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The story of the light sports roadster

Part Six. Past the Peak 1960 to 1970.
Nissan had produced been producing the S211 Fairlady since 1959, but it was more of a tourer than a sports car. The Nissan Fairlady 1500 of 1961 was of conventional construction for a small sports roadster of the 1960's, with a separate chassis frame with wishbone and coils front suspension and a live axle with half-elliptic springs at the rear. It had a 1488cc engine that produced 71bhp, giving it a top speed of 91mph. In 1963 the engine size was increased to 1596cc giving 96bhp and an improved performance. This was the Fairlady 1600, which had disc brakes at the front. In 1967 a 1982cc engine was fitted. Forty thousand examples of all types were produce before production of this the only Nissan roadster ceased in 1969.
1962 Nissan Fairlady

Whereas the Fairlady was an obscure product of a major motor manufacturer, the Ginetta G4 has been a major product of an obscure manufacturer. The Ginetta marque was originally the creation of the Walklett brothers of Suffolk England. There love of cars diverted them from being structural engineers to motor manufacturers, at first making kits of parts for others to build examples of their sports car designs. One of the most successful of these was their G4 model. The first of 500 of these G4's was produced in 1961 in kit form and the last one in 1969. The G4 had a multi-tubular space frame chassis with double wishbones with coil springs and dampers front suspension. A Ford live axle was located by upper trailing arms combined with coil springs and dampers at the rear and 8-inch drum brakes. This was clothed in a distinctive body made of GRP. The first engine on offer was the Ford 105E, developing 39 bhp at 5,000 rpm.
A Ginetta G4
Even with this modest power output the G4 could accelerate from rest to 50 mph in 9 seconds and it had a maximum speed of 100 mph. During the cars life other Ford engine options were available, these included Ford 109E, 1.3 Ford Classic, 1.5 Ford Cortina GT and Ford 1.6 X-flow. The Walklett brothers continued to produce various Ginetta models including the return of the G4 in 1981, in kit form and also complete cars until 1989 when they sold the company. Two of the brothers are still manufacturing cars marketing an updated a G4, the Dare G4 in 2004.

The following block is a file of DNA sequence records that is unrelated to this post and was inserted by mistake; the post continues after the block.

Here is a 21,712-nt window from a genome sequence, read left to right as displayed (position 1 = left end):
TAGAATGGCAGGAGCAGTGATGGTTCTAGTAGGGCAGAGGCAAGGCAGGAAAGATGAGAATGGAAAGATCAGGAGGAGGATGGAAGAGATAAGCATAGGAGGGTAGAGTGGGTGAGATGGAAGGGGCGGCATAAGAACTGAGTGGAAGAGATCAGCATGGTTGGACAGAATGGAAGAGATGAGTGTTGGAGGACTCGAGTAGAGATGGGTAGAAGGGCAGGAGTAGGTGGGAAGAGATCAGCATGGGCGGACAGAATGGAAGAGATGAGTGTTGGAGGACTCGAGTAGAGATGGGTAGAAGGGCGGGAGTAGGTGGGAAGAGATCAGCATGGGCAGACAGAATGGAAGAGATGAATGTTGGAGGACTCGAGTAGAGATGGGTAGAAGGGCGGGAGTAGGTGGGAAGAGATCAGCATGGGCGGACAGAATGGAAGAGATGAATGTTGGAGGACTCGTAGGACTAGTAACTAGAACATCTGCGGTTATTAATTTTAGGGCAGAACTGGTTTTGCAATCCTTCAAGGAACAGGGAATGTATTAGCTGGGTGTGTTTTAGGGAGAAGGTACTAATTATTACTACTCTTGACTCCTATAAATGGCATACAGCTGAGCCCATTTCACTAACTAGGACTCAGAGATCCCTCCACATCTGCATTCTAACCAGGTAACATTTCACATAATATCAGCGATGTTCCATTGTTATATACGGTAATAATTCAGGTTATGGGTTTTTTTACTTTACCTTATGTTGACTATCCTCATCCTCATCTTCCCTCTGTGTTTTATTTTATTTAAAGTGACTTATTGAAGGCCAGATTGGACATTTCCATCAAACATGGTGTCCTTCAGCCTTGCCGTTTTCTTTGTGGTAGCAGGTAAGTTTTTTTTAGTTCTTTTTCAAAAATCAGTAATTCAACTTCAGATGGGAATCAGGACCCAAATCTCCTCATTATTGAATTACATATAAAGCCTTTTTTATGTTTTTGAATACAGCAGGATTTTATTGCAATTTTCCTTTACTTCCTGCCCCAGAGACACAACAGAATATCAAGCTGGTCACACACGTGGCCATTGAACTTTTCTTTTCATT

The first Austin Healey Sprite model had been the design of the Donald Healey Motor Company. It had been developed and produced by MG at their works at Abingdon near Oxford, England. When the Mk 2 Sprite was designed and developed also by MG; a version with the MG badge the Midget Mk1 was also developed. Both the Sprite Mk2 and the Midget Mk1 were on sale in 1961. The Midget version outlived the Sprite by nine years and out sold it by three to one with a total of 226,526 examples made. Over the eighteen years the Midget was produced the design was developed and engine size was increased three times, starting at 948cc, then 1098cc and 1275cc. Finally a 1493cc Triumph engine was used from 1974 to 1979 when the Midget was discontinued.
Innocenti of Milan Italy also produced a version of the Sprite/Midget design. The Innocenti 950 Spider using a Ghia designed body form on a British built Sprite/Midget running chassis. This model was produced from 1961 to 1970 after evolving into the Innoceti C Coupe.
MG Midget Mk II
The first Honda automobile to be produced in series was a tiny sports roadster design the S500. That was in 1962 and the design of the S500 was a mixture of technology developed for the Honda motorcycle applied to an automobile chassis. The engine was a 531cc double overhead camshaft four-cylinder unit that produced 44bhp. It was mounted in the front of a box section chassis that had independent suspension front and rear utilising torsion-bar springs. The transmission to the rear wheels was an odd mixture of shafts and chains. The final version, the S800, made from 1966 to 1971 had shaft drive and a 791cc engine that produced 70bhp at 8000 rpm and a top speed of 94 mph.
Honda S600
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